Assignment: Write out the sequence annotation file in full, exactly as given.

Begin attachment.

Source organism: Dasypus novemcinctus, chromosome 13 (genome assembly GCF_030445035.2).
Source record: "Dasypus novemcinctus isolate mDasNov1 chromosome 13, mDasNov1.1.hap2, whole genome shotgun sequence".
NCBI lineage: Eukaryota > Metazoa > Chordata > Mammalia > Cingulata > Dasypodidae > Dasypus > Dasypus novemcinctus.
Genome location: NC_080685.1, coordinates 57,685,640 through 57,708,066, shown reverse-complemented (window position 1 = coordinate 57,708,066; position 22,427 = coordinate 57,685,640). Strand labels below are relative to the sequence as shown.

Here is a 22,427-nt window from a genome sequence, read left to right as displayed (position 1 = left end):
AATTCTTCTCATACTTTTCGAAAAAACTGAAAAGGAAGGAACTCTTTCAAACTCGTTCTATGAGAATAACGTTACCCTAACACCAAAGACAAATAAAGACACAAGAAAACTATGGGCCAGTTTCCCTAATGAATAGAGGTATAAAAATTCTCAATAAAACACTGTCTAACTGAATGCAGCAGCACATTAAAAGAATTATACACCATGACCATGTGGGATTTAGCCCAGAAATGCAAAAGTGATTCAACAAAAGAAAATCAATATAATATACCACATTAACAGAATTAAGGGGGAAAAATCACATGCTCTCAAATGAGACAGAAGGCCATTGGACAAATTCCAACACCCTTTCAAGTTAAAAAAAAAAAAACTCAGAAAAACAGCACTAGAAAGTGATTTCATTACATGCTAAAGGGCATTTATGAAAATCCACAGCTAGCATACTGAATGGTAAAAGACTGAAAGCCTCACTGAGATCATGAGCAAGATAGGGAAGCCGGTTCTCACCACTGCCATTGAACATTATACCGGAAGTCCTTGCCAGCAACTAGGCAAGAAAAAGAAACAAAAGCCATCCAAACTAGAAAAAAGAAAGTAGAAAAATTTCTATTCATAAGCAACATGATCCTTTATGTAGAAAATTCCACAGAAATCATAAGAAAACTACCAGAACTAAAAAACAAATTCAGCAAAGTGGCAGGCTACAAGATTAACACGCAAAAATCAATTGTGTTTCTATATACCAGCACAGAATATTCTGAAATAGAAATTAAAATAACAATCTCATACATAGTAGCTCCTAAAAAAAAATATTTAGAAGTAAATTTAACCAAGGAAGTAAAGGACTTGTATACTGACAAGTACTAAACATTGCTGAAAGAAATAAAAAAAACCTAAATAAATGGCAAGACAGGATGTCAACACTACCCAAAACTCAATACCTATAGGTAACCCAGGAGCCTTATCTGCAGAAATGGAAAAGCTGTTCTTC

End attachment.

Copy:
Source organism: Dasypus novemcinctus, chromosome 13 (genome assembly GCF_030445035.2).
Source record: "Dasypus novemcinctus isolate mDasNov1 chromosome 13, mDasNov1.1.hap2, whole genome shotgun sequence".
NCBI lineage: Eukaryota > Metazoa > Chordata > Mammalia > Cingulata > Dasypodidae > Dasypus > Dasypus novemcinctus.
Genome location: NC_080685.1, coordinates 57,685,640 through 57,708,066, shown reverse-complemented (window position 1 = coordinate 57,708,066; position 22,427 = coordinate 57,685,640). Strand labels below are relative to the sequence as shown.

Here is a 22,427-nt window from a genome sequence, read left to right as displayed (position 1 = left end):
AATTCTTCTCATACTTTTCGAAAAAACTGAAAAGGAAGGAACTCTTTCAAACTCGTTCTATGAGAATAACGTTACCCTAACACCAAAGACAAATAAAGACACAAGAAAACTATGGGCCAGTTTCCCTAATGAATAGAGGTATAAAAATTCTCAATAAAACACTGTCTAACTGAATGCAGCAGCACATTAAAAGAATTATACACCATGACCATGTGGGATTTAGCCCAGAAATGCAAAAGTGATTCAACAAAAGAAAATCAATATAATATACCACATTAACAGAATTAAGGGGGAAAAATCACATGCTCTCAAATGAGACAGAAGGCCATTGGACAAATTCCAACACCCTTTCAAGTTAAAAAAAAAAAAACTCAGAAAAACAGCACTAGAAAGTGATTTCATTACATGCTAAAGGGCATTTATGAAAATCCACAGCTAGCATACTGAATGGTAAAAGACTGAAAGCCTCACTGAGATCATGAGCAAGATAGGGAAGCCGGTTCTCACCACTGCCATTGAACATTATACCGGAAGTCCTTGCCAGCAACTAGGCAAGAAAAAGAAACAAAAGCCATCCAAACTAGAAAAAAGAAAGTAGAAAAATTTCTATTCATAAGCAACATGATCCTTTATGTAGAAAATTCCACAGAAATCATAAGAAAACTACCAGAACTAAAAAACAAATTCAGCAAAGTGGCAGGCTACAAGATTAACACGCAAAAATCAATTGTGTTTCTATATACCAGCACAGAATATTCTGAAATAGAAATTAAAATAACAATCTCATACATAGTAGCTCCTAAAAAAAAATATTTAGAAGTAAATTTAACCAAGGAAGTAAAGGACTTGTATACTGACAAGTACTAAACATTGCTGAAAGAAATAAAAAAAACCTAAATAAATGGCAAGACAGGATGTCAACACTACCCAAAACTCAATACCTATAGGTAACCCAGGAGCCTTATCTGCAGAAATGGAAAAGCTGTTCTTC